REP. JOHN DINGELL (D-MI): (From videotape.) The American people
do not want these miserable calls. They regard them as a particular
annoyance when they're eating dinner. And as I have observed earlier,
they are as popular as a skunk at a church picnic.

MR. MCLAUGHLIN: Telemarketers are the skunks. Over the past
several months, 50 million Americans signed up for the Federal Trade
Commission's "do-not-call" registry. People on that list chose not to
have their homes invaded by infuriating telemarketer phone calls.

But a federal judge in Oklahoma ruled this week that Congress and
the FCC do not have the authority to implement such a list. So, on
Thursday the House and the Senate sprang into life and immediately
voted to override the judge's ruling. The Senate vote reinstituting
the "do-not-call-me" list was 95 to zero. The House was 412 to eight.
(Laughter.) Also, a second federal judge, by the way, stayed the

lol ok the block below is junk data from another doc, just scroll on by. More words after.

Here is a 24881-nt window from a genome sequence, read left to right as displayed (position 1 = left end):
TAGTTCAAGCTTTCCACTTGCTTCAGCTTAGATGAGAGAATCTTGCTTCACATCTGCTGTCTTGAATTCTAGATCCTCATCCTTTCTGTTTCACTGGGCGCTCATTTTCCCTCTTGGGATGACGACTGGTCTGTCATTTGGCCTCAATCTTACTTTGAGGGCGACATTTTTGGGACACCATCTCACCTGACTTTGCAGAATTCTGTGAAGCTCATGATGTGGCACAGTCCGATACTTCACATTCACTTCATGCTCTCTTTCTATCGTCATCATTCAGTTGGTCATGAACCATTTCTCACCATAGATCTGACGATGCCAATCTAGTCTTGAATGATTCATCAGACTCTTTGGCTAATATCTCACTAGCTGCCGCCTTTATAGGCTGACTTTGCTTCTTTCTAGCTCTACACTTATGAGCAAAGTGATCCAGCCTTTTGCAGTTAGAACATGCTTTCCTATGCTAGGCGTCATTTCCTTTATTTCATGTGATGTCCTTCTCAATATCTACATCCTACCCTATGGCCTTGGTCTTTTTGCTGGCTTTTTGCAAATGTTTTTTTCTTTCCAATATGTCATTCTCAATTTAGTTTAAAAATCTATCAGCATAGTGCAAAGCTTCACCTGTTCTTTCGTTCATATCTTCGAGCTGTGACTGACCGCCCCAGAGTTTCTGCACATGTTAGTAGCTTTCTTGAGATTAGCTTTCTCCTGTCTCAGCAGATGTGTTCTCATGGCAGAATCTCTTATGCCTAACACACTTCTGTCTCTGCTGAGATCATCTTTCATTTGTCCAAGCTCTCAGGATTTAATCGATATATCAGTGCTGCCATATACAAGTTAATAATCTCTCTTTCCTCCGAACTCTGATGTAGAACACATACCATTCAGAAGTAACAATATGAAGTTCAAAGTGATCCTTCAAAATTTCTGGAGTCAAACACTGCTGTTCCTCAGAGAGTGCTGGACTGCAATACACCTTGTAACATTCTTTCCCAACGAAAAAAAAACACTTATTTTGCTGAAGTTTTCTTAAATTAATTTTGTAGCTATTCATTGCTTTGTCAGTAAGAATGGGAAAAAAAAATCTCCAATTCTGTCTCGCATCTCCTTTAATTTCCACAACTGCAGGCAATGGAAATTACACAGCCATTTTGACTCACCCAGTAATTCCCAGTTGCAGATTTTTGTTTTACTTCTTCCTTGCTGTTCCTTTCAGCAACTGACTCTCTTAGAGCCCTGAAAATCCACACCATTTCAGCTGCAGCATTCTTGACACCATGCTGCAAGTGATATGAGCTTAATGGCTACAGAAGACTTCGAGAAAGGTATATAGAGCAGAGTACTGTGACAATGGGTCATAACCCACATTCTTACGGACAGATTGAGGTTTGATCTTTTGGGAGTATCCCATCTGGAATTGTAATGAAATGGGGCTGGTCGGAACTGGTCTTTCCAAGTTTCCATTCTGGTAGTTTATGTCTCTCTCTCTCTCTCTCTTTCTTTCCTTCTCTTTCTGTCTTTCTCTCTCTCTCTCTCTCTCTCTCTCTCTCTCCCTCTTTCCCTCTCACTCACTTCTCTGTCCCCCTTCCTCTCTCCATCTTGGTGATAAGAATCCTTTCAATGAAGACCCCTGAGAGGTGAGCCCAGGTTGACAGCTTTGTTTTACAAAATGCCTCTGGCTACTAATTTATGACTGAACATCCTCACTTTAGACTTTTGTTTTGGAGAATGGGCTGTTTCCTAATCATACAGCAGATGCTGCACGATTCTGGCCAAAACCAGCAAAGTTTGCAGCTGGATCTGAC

list, upholding the telemarket. The FTC is going to appeal.

Question: What happens now?

Tony?

MR. BLANKLEY: Well, the president will sign the congressional
bill. That solves the problem from the first court. The second court
opinion was based on constitutional grounds and cannot be fixed by
statute, and so that's going to have to be appealed up to the higher
court.

MR. MCLAUGHLIN: Tony, it can be fixed by statute; i.e., change
the statute. What the Congress can do to avert this judicial invasion
or insertion of itself is rule-in charitable institutions and rule-in
political calls so that there are no exceptions. Right now the
problem emanates from trying to split off commercial calls from
charitable and political calls.

MR. BLANKLEY: Yeah, but they're not going to do that. They have
to allow churches to be able to call their parishioners.

MR. MCLAUGHLIN: They don't have to do that. There's such a
thing as direct mail.

####

END